THE SCOTTISH government should use new climate-change legislation to set tougher targets for cutting carbon emissions, an international aid charity said yesterday.
Proposals in the government’s Climate Change Bill, which targets a 90 per cent emissions reduction by 2050, do not go far enough, according to the Scottish Catholic International Aid Fund (Sciaf).
The charity called for additional funding from Holyrood and a commitment to achieve zero greenhouse-gas emissions by 2050 at the latest, with an intermediate reduction of at least 77 per cent by 2030.
Sciaf is calling on members of the public to voice their opinions during the current consultation and to support its campaign by writing to First Minister Nicola Sturgeon demanding tougher climate targets.
Sciaf director Alistair Dutton said people in developing countries were telling the charity that life is becoming much harder due to climate change, with farmers struggling to grow food because the weather is becoming so unpredictable.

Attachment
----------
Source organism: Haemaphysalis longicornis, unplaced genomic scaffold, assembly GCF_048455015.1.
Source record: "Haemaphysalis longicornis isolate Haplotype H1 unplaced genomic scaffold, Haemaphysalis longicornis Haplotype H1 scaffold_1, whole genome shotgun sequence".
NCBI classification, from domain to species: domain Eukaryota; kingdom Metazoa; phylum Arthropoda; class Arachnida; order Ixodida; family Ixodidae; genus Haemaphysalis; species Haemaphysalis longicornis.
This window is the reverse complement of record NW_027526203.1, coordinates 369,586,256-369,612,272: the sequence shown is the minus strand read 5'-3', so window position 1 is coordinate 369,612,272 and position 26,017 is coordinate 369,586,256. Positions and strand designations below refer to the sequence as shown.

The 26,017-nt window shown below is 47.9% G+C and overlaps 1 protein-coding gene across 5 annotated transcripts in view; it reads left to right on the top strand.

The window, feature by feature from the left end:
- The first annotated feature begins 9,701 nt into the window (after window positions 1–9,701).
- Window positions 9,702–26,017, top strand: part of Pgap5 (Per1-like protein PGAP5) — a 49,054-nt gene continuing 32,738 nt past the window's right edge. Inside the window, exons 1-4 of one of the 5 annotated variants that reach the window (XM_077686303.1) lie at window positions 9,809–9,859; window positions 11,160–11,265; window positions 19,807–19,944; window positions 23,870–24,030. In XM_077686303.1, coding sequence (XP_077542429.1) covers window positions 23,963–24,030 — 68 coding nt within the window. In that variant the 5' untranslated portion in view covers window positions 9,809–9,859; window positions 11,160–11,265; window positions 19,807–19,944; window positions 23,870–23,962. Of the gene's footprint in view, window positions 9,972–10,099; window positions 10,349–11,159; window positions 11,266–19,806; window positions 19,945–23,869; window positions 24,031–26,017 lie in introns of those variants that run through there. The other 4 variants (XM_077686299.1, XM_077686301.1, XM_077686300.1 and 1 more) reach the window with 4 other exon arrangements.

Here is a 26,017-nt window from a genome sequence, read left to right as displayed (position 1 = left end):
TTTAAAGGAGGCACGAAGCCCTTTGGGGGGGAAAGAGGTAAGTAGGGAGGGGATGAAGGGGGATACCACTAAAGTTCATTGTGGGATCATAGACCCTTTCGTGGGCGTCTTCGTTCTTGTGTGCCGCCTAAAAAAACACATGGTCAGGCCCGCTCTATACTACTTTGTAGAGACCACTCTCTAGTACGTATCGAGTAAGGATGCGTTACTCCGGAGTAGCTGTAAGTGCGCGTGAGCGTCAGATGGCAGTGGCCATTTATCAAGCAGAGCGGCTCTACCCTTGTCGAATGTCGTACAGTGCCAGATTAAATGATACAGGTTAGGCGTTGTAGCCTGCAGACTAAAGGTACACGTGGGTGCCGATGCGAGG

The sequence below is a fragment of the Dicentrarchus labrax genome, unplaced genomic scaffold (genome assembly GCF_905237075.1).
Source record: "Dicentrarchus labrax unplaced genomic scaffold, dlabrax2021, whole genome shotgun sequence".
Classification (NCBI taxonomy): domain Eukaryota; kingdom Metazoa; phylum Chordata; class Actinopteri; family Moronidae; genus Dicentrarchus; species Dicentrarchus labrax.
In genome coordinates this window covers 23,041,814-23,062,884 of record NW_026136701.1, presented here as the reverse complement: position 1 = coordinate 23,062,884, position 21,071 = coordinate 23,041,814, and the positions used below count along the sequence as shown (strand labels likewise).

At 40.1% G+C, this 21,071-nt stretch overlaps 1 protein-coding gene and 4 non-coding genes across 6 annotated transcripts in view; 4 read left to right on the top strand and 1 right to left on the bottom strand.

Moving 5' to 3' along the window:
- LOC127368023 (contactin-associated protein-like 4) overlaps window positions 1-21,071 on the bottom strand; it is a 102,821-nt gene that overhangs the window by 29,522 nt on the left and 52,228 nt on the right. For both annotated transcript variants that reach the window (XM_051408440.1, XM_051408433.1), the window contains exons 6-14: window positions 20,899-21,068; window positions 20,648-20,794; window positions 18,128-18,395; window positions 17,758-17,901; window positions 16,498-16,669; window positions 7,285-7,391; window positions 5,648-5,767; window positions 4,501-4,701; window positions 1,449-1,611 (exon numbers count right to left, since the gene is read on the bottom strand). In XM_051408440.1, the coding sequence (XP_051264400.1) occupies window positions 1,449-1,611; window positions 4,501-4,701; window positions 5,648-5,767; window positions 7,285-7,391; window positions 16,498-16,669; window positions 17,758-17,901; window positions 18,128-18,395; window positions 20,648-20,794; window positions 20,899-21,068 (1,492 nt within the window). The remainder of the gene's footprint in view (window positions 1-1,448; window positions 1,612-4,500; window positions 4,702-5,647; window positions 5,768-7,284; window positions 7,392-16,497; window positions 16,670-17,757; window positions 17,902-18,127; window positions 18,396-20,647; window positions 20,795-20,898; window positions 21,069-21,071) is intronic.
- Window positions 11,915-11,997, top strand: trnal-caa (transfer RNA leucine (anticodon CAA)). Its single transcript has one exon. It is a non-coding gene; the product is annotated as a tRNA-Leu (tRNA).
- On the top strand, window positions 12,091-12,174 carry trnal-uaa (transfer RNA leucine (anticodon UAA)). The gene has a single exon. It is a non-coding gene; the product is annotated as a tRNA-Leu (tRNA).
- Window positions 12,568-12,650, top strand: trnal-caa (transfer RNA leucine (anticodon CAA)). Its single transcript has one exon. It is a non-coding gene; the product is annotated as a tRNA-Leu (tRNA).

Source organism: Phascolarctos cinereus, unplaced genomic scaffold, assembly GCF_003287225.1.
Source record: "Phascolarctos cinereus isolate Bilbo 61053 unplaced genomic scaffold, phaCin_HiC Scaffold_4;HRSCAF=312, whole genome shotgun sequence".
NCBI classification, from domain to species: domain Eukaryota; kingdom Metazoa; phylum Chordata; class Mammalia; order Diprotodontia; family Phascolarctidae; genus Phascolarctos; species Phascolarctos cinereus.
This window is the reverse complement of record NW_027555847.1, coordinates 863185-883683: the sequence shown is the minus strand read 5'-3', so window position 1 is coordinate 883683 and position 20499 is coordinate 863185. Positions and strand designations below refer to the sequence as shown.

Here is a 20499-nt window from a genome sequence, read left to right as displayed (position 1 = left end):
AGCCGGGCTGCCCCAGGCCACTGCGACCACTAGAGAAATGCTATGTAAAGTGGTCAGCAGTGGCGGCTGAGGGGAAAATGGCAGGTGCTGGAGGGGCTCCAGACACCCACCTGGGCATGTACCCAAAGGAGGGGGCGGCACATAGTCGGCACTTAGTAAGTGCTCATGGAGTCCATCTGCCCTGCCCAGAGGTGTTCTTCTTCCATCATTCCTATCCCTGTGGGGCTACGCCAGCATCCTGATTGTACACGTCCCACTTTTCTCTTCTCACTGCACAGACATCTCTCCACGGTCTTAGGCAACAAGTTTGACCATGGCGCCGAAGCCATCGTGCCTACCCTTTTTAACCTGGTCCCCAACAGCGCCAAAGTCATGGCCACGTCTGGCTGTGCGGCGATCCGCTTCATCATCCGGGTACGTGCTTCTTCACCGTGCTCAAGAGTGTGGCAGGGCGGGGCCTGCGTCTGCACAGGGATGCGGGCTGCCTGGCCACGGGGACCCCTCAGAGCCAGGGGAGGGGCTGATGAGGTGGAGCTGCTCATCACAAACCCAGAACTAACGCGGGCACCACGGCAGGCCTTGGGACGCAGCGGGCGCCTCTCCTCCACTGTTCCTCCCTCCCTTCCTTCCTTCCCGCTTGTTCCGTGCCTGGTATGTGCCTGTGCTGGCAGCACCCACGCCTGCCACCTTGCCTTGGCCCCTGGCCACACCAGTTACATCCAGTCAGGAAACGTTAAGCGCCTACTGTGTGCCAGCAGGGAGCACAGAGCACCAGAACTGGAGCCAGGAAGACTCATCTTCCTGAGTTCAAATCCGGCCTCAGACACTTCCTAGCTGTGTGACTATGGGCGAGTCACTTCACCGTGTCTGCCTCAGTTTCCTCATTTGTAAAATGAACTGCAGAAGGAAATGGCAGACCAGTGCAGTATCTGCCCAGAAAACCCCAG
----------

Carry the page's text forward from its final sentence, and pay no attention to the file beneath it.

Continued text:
“We know that droughts, floods, hurricanes and typhoons happen more often now and they’re becoming more severe, costing lives, health and livelihoods. It is essential that we take this chance to play our part and really show people around the world that Scotland cares,” he said.
A spokeswoman for the Scottish government said it had won international praise for showing global leadership on climate change and planned to cut emissions even further.
“We have set out ambitious proposals for a new Climate Change Bill, which includes increasing the ambition of the 2050 target in response to the international Paris Agreement,” she said.
“The public consultation on these proposals is open until September 22 and we look forward to receiving views from across Scotland.”